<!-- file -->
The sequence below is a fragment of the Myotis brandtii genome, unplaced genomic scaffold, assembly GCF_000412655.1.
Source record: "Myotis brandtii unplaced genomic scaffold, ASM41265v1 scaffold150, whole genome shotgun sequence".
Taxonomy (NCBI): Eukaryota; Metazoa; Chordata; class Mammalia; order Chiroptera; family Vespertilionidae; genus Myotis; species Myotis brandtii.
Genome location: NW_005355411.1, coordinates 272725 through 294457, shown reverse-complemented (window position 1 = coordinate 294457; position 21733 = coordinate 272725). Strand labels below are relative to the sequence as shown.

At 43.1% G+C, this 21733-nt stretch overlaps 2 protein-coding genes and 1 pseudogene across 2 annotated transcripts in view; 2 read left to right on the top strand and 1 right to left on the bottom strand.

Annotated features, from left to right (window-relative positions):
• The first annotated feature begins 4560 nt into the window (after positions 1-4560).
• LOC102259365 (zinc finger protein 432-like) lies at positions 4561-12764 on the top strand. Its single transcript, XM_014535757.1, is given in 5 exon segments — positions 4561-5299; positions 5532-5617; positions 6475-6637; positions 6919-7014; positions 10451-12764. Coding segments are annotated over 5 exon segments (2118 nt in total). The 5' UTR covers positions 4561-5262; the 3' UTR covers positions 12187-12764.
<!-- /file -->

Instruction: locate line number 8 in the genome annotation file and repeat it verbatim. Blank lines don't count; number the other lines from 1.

• LOC102259365 (zinc finger protein 432-like) lies at positions 4561-12764 on the top strand. Its single transcript, XM_014535757.1, is given in 5 exon segments — positions 4561-5299; positions 5532-5617; positions 6475-6637; positions 6919-7014; positions 10451-12764. Coding segments are annotated over 5 exon segments (2118 nt in total). The 5' UTR covers positions 4561-5262; the 3' UTR covers positions 12187-12764.